Some comments contended that students with long-term medical conditions, chronic illnesses, or learning disabilities may require a longer-term reduction in course load. The Service cannot, however, permit an unlimited reduction in course load, as this would undermine the premise of the F-1 and M-1 nonimmigrant student program. The Service believes that the existing minimum requirements for defining a “full course of study” are broad enough to accommodate students that may not be able to take a rigorous cour
Finally, one commenter suggested that the Service include a specific provision in § 214.2(f)(6)(iii) to allow a DSO to authorize a reduced course load for graduate students enrolled in less than full time coursework. The Service does not believe that such a provision is necessary. The current regulation at § 214.2(f)(6)(i)(A) allows the DSO to make the determination of whether the graduate student is pursuing a full course of study. The determination is left to the DSO in this case because even though gradu
ate students may not be enrolled in full-time classes, the school may still consider them to be a full-time student while they conduct research or work on their dissertation, for instance. As long as the student is pursuing what the institution considers to be a full time graduate program, the student is maintaining a full course of study. If the student is not pursuing full time study as determined by the DSO, then the student would not be maintaining lawful student status unless the DSO has authorized a r
educed course load in accordance with the provisions of § 214.2(f)(6)(iii).
Several commenters suggested that the Service permit F-1 students to transfer schools during the 60-day grace period following completion of studies or after completion of optional practical training. Although not explicitly authorized in previous regulations, the Service has accommodated school transfers within the 60-day period and has designed SEVIS to continue this practice. The final rule explicitly permits the transfer of student records in SEVIS during this 60-day period in § 214.2(f)(5)(iv). Howeve
r, to clarify, the DSO must indicate the school to which the student intends to transfer in SEVIS. Therefore, the initiation of a student record transfer in SEVIS can only be carried out after the student has completed the application and acceptance process and has determined the school to which he or she is transferring.
The Service is also limiting the length of time a student may remain in the U.S. while transferring between schools. The student may not remain in the U.S. between programs if the student will not resume classes within 5 months of transferring out of the current school, or within 5 months of the program completion date as indicated on the Form I-20 issued by the current school, whichever date is earlier. In the case of a student authorized to engage in post-completion optional practical training (OPT), the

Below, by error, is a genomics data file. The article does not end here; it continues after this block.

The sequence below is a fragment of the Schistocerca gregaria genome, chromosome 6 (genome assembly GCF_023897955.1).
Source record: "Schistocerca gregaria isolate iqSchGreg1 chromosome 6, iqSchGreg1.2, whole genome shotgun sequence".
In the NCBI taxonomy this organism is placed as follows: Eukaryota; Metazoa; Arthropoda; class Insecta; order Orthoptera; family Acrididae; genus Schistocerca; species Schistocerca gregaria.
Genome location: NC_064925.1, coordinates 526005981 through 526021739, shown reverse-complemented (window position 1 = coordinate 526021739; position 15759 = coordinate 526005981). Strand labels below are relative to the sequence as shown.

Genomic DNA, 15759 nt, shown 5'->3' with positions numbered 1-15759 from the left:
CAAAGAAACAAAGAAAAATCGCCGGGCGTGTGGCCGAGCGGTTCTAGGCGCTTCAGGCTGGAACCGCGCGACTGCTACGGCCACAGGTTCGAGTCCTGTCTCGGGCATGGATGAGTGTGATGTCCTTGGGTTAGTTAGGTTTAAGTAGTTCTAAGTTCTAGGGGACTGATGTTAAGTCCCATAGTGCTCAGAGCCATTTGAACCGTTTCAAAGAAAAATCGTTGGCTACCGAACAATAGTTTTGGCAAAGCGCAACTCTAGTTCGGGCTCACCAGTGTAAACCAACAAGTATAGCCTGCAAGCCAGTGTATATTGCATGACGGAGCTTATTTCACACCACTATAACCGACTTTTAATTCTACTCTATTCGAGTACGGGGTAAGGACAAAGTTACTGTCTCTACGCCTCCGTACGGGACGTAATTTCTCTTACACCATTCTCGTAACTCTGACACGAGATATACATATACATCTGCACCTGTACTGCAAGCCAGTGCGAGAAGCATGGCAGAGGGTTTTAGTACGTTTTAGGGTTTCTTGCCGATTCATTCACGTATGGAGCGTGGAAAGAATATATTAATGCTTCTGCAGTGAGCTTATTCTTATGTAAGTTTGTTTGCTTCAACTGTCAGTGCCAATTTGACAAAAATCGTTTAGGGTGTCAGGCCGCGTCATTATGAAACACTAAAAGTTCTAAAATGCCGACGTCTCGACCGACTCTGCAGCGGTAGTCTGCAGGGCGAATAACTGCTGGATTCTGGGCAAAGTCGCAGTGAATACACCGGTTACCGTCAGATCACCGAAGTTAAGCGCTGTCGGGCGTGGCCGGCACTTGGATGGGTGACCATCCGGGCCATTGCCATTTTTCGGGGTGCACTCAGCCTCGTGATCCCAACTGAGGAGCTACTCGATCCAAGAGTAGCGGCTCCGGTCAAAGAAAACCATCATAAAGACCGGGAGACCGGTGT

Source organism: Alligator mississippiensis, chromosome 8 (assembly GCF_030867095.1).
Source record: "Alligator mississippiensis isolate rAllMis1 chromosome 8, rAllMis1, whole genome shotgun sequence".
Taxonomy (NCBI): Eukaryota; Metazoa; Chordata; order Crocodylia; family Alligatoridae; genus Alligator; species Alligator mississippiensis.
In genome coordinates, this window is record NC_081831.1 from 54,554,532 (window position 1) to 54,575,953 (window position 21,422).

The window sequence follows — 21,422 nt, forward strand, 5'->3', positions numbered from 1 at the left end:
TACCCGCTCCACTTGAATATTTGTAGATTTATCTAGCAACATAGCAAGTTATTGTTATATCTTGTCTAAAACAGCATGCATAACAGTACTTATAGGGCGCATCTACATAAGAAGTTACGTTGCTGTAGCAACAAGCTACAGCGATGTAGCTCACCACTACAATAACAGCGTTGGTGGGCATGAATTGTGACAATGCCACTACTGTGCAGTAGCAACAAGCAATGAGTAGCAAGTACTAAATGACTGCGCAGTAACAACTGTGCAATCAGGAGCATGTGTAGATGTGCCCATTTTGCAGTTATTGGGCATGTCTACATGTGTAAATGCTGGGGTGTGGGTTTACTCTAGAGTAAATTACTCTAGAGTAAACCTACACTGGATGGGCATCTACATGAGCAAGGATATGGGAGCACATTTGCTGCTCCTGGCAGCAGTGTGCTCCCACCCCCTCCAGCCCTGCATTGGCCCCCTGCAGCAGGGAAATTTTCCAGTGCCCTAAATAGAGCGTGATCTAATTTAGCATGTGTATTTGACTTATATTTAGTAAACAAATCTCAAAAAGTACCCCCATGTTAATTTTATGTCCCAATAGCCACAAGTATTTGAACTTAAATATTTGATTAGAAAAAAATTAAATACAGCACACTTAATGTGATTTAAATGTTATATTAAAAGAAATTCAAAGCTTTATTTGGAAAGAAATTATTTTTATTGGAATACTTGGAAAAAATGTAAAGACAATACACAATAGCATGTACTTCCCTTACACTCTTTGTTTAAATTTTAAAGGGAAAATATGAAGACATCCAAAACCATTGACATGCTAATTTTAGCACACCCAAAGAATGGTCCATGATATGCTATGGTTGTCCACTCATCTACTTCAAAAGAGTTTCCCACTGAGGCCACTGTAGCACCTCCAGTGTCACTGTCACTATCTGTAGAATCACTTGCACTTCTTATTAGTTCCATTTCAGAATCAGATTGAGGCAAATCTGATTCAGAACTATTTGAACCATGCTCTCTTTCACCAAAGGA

student must be able to resume classes within 5 months of transferring out of the current school that recommended OPT or the date the OPT authorization ends, whichever is earlier. For example, in instances where a DSO initiates a transfer within the 60-day period following completion of studies, in order to remain in the United States between transfer of programs or schools, the 5 month period begins tolling on the date the program was completed, not the date the DSO initiated the transfer. The initiation o
f a transfer out date occurs when the DSO enters a date for the release of the student's record to the transfer school. While the DSO may enter any date reasonable and appropriate for a student's circumstances, in most instances, the DSO will want to enter the release date as the date the student completes the last day of the academic term at the current school.
The Service also received many comments stating that SEVIS should not prevent transferring F-1 students from applying to more than one school. In response to these comments, the Service wishes to clarify that this final rule does not place any limit on the number of schools to which a transferring F or M student may apply. The transferring student may apply to and be accepted by any number of schools. However, the rule restricts the number of SEVIS Forms I-20 that may be issued to a transferring student. Fo
r purposes of fraud prevention, as well as privacy and paperwork reduction concerns, SEVIS will allow a student's record to be available only to one school at a time. Once the student decides which school he or she intends to transfer, the DSO of his or her current school will update SEVIS to reflect this choice and will enter the release date for the student. The student's name will then appear in SEVIS at the transfer school as an “alert” containing the student's name and release date. When the release da
te is reached, the transfer school will be able to issue the transferring student a new SEVIS Form I-20. In most cases, schools will be not be sending the acceptance letter and the SEVIS Form I-20 at the same time. If the student changes his or her mind prior to the release date, the DSO at the current school may cancel the transfer request. If the transfer request is cancelled the student may continue studies at the current school or make a new request to be transferred to another school. However, once the